In 1920, almost one out of every three people in the United States was a farm resident; today, the figure is only one in forty-one. Those identifying themselves as farmers have dwindled from 6 million in 1930 to 2.4 million today. Although some farmers are making money, many more are in deep financial trouble — especially those who in the late 1970s expanded their operations on the advice of the banks and the Farmers Home Administration (FmHA). Large numbers of these farmers now have a 70% debt-to-assets ratio. They are the victims of continuing high interest rates, increasing costs for farm supplies and machinery, and stable or falling prices for their products. The outlook for small to mid-size farms is very bleak. The countryside has become an area of fear and despair.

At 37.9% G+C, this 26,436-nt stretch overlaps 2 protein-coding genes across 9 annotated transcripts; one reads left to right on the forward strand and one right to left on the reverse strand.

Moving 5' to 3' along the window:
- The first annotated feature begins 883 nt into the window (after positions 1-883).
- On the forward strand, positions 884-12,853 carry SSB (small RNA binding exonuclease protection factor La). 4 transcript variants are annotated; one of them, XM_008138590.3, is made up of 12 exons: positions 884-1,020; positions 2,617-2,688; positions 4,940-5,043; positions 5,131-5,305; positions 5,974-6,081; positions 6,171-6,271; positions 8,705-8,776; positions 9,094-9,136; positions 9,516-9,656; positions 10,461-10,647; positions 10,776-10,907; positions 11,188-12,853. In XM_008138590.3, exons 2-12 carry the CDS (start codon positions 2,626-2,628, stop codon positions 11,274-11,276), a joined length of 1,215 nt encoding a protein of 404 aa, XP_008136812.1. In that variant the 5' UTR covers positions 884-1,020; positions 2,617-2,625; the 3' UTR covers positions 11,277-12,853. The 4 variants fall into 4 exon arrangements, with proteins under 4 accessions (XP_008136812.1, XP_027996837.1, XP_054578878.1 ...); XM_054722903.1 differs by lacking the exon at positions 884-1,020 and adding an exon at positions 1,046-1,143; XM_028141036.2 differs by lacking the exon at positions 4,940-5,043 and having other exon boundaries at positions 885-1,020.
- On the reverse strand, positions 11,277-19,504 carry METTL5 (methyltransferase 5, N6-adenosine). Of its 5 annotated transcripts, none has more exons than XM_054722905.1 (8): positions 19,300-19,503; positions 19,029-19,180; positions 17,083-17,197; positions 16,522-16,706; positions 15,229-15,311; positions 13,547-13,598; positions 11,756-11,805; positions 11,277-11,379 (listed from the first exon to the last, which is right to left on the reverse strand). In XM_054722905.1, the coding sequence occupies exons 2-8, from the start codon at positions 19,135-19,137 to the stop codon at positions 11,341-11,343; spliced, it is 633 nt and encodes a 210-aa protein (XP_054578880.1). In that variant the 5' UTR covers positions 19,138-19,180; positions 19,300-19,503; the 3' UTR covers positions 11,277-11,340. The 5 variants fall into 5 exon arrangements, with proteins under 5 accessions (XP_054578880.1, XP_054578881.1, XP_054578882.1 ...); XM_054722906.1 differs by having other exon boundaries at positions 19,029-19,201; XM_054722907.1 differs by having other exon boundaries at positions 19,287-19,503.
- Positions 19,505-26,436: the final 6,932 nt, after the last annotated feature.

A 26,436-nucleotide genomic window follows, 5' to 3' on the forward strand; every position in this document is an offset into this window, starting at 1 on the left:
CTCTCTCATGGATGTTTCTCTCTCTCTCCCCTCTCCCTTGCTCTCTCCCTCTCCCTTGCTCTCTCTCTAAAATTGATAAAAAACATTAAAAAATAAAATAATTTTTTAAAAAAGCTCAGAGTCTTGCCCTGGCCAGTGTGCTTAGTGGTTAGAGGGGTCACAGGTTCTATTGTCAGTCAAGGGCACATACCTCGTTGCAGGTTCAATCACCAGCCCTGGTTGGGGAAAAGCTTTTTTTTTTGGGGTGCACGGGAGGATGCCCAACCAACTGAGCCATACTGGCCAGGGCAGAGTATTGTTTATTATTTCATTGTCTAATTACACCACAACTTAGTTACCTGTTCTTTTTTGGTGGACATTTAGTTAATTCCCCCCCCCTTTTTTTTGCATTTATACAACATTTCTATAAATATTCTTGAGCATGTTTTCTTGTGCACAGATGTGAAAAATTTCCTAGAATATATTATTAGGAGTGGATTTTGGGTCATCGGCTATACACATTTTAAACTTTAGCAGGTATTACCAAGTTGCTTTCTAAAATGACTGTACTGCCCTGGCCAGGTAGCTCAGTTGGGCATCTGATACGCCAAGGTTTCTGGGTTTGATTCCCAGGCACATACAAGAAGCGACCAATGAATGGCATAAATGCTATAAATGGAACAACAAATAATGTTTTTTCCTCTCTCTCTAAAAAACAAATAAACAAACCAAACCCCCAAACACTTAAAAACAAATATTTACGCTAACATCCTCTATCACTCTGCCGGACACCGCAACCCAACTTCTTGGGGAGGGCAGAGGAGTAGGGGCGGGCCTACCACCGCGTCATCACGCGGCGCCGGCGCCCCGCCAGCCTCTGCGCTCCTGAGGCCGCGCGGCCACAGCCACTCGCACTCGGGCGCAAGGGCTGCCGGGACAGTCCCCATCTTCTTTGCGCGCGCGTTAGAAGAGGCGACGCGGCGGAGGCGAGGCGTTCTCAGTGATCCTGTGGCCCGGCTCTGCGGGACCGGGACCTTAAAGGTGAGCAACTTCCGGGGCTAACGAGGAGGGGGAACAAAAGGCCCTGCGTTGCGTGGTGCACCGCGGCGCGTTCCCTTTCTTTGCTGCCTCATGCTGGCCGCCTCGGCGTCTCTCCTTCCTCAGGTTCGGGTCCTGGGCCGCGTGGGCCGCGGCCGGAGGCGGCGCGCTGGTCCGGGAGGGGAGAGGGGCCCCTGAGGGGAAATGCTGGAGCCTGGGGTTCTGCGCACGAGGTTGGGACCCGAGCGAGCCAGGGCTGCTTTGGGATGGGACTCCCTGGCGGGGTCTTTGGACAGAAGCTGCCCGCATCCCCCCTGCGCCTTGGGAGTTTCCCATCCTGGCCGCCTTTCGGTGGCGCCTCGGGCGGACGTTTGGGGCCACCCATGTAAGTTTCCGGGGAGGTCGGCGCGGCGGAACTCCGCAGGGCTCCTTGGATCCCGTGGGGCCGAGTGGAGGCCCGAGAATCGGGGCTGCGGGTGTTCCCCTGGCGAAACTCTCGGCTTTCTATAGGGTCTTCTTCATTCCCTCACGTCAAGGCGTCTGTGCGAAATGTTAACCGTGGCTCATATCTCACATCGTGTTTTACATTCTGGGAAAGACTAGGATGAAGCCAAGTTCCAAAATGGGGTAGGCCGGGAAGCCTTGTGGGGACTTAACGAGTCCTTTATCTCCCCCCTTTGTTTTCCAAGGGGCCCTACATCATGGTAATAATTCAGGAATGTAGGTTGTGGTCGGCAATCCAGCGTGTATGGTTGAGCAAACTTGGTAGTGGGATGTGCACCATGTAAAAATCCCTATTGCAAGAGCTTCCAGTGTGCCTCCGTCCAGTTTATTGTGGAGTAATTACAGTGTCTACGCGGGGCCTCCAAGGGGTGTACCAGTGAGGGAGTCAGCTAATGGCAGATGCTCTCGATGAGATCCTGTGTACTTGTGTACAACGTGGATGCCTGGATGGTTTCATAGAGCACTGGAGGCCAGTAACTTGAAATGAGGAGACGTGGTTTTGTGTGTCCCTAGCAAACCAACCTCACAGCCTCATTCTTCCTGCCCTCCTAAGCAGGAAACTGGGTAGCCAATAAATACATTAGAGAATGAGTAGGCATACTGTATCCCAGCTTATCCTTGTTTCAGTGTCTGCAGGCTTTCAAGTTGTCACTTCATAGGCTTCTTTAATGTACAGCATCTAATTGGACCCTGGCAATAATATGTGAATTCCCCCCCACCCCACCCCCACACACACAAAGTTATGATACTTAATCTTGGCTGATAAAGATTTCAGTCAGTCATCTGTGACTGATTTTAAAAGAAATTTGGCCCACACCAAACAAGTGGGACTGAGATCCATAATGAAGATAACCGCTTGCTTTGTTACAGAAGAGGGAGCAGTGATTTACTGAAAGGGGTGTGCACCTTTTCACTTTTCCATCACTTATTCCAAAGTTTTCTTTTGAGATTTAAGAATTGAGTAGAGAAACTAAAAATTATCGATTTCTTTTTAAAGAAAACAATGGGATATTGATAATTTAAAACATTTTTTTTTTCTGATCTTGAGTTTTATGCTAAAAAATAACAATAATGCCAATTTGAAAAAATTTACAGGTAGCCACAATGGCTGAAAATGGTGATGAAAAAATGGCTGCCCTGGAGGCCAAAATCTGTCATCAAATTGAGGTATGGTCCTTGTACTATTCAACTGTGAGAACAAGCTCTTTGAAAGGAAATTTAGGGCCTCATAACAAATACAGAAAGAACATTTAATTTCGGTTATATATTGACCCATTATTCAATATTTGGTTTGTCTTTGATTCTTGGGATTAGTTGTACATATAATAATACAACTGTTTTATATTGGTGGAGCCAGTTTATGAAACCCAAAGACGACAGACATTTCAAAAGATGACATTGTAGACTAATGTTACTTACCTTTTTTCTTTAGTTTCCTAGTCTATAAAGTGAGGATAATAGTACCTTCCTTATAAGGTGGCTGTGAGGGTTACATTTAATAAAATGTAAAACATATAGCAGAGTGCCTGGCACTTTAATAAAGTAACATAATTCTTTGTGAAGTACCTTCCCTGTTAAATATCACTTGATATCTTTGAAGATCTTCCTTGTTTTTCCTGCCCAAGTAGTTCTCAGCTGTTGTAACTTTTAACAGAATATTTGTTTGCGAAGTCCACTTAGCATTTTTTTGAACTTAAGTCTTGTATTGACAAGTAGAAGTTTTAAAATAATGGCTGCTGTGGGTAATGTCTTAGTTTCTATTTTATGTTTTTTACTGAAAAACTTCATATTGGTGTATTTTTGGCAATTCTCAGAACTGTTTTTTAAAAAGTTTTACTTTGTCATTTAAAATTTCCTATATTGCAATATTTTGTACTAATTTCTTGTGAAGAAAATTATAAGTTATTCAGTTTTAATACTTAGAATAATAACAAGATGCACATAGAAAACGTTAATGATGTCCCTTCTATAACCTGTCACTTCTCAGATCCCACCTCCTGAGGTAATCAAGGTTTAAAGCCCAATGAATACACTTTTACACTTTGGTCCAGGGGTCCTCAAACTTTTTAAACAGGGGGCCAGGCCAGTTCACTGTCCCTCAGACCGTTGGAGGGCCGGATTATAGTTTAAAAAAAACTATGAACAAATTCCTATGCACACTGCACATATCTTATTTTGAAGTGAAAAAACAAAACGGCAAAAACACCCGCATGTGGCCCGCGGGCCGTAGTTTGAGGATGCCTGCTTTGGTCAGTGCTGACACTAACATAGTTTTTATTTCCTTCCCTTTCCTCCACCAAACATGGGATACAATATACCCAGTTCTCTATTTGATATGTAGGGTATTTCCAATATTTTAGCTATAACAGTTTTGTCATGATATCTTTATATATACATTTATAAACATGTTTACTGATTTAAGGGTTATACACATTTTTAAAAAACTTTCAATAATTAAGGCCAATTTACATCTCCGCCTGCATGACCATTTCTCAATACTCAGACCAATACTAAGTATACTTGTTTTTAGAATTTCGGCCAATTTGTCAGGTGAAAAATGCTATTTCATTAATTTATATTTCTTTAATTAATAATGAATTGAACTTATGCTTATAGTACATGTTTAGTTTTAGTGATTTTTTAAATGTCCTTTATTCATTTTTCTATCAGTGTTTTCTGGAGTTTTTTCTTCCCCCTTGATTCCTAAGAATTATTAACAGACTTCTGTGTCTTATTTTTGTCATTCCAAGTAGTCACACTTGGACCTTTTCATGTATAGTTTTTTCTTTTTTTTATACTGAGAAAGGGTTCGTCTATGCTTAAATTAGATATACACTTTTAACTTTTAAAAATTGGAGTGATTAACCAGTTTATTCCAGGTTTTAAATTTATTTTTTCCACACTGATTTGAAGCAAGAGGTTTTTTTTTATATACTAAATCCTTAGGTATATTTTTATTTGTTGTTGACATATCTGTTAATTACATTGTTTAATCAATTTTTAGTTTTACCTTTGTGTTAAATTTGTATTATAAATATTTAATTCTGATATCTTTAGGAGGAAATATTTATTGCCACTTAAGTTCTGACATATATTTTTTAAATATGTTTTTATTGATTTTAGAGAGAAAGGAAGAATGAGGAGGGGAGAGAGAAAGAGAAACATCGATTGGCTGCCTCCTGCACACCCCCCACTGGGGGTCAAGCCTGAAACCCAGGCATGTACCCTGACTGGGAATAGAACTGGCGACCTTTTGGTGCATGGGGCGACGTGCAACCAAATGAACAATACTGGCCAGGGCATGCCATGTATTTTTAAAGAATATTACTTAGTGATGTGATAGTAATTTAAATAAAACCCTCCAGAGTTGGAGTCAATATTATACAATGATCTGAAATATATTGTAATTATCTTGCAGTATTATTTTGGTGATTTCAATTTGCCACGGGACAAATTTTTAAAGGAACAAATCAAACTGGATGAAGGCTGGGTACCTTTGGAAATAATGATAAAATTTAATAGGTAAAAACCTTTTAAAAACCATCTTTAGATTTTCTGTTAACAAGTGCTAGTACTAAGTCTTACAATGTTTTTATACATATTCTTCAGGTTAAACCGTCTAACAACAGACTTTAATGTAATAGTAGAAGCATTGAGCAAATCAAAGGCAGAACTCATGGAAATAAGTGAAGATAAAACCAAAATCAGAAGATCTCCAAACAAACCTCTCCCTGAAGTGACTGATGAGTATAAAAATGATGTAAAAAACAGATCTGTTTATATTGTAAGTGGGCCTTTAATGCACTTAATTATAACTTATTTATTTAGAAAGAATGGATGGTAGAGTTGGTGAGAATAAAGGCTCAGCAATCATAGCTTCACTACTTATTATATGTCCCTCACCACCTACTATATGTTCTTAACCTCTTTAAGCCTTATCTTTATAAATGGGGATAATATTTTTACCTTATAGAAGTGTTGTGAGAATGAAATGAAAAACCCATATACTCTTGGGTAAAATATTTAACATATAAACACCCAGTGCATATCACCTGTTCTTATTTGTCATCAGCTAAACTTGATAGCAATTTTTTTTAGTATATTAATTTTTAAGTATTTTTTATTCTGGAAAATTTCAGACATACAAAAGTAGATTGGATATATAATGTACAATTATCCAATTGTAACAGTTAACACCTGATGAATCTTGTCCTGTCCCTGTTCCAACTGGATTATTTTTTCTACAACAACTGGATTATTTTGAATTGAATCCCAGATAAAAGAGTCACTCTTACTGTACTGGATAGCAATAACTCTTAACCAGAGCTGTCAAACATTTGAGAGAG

Country, directed by Richard Pearce and written by co-producer William D. Wittliff, is a compelling and important film which presents the anguish, stress and anger of one contemporary farm family faced with foreclosure. Academy Award-winner Jessica Lange, who conceived and co-produced the film, hopes that Country will "dramatize the plight of the people in the Midwest, who seem to have been forgotten by the rest of the nation."

Lange plays Jewell Ivy, a resourceful wife and mother who becomes an activist to save the land her ancestors have tilled for three generations. Sam Shepard is her husband Gil, a hard-working man who crumbles under the pressures which sweep over them like a wicked wind. Wilford Brimley is Otis Steward, Jewell's father, an old-fashioned individualist who believes that good farming has more to do with building character, a love of quality, and the care of all living things than it has to do with maximum production, mechanized labor, and agribusiness profits. David M. Walsh's cinematography and Charles Gross's music add to the emotional impact of Country.